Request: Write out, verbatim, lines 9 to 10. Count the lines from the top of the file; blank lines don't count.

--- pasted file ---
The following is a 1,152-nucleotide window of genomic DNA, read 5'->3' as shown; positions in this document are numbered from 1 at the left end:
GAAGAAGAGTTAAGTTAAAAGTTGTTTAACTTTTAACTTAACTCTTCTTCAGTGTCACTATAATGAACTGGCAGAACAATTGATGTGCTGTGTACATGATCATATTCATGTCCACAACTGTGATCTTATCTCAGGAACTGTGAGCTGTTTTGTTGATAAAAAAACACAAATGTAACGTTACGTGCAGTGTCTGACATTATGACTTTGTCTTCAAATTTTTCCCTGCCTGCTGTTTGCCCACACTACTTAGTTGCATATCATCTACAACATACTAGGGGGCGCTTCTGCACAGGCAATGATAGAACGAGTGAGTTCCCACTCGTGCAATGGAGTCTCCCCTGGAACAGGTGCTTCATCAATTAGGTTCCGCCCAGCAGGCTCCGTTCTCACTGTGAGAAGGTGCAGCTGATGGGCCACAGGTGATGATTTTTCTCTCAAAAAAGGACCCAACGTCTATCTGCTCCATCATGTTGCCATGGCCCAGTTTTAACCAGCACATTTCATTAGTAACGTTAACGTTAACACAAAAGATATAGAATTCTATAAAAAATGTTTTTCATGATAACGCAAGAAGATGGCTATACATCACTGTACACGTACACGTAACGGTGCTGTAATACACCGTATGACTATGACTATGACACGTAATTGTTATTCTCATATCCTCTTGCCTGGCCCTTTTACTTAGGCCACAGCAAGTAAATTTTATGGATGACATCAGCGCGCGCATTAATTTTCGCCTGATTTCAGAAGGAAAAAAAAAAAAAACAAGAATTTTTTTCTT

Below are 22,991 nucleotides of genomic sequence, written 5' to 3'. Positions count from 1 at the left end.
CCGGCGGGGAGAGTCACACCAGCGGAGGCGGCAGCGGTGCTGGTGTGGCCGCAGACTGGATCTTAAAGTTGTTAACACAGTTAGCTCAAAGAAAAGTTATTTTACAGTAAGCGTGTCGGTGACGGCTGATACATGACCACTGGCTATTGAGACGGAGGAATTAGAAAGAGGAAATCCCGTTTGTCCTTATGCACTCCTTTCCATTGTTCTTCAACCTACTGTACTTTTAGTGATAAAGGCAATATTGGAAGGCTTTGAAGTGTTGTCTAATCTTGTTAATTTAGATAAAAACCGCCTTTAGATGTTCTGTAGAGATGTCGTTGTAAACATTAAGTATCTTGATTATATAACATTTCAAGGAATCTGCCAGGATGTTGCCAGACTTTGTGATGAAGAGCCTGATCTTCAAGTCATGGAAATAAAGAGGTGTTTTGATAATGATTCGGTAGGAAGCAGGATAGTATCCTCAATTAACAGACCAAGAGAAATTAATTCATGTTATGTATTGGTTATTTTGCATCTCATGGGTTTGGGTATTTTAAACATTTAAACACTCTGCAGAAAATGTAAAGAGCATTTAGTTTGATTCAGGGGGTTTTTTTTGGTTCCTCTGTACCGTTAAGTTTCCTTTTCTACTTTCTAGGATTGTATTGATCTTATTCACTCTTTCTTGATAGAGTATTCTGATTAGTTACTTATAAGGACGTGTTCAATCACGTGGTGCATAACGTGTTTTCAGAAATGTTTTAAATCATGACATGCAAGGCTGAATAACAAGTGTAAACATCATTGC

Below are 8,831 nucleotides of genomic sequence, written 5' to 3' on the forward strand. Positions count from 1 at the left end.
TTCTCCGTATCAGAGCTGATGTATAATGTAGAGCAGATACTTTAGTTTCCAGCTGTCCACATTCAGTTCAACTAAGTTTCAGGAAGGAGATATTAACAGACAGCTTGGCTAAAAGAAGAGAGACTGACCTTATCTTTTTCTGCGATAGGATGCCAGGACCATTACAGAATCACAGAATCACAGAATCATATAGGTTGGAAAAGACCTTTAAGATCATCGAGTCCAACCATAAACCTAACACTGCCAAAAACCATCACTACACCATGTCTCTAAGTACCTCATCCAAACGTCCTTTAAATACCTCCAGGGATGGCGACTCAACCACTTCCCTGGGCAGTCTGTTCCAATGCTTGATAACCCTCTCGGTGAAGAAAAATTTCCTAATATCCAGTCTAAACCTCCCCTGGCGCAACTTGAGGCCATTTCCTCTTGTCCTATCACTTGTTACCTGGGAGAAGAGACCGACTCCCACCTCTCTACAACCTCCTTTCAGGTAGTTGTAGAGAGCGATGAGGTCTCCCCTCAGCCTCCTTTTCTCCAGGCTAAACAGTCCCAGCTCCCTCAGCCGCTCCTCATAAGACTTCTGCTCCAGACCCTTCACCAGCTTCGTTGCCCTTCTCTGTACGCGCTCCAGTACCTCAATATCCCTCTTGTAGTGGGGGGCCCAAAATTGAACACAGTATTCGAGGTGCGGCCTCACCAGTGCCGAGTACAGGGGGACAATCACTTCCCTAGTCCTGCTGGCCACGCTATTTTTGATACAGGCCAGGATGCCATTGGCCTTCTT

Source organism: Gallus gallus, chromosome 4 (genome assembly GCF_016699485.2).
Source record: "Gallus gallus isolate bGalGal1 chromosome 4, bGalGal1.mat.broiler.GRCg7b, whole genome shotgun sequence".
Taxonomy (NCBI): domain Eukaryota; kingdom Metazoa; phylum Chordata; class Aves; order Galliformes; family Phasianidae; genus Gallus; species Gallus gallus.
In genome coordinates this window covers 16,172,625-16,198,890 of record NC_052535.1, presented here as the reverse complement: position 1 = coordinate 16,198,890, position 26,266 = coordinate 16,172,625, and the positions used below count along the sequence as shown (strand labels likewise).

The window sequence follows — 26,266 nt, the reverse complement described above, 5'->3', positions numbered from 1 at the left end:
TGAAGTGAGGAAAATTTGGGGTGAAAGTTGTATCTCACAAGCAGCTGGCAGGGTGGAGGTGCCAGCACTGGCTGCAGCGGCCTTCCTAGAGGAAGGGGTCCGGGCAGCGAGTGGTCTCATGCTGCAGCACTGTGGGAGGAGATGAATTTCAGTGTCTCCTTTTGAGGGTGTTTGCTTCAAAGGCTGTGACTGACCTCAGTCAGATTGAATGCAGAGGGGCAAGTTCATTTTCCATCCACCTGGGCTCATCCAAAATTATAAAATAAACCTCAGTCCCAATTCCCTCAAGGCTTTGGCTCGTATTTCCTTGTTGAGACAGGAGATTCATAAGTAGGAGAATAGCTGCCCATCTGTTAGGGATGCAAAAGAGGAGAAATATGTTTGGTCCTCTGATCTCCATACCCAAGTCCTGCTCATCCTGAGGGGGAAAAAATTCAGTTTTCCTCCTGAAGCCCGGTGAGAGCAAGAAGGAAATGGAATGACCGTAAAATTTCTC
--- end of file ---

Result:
Taxonomy (NCBI): domain Eukaryota; kingdom Metazoa; phylum Chordata; class Aves; order Galliformes; family Phasianidae; genus Gallus; species Gallus gallus.
In genome coordinates this window covers 16,172,625-16,198,890 of record NC_052535.1, presented here as the reverse complement: position 1 = coordinate 16,198,890, position 26,266 = coordinate 16,172,625, and the positions used below count along the sequence as shown (strand labels likewise).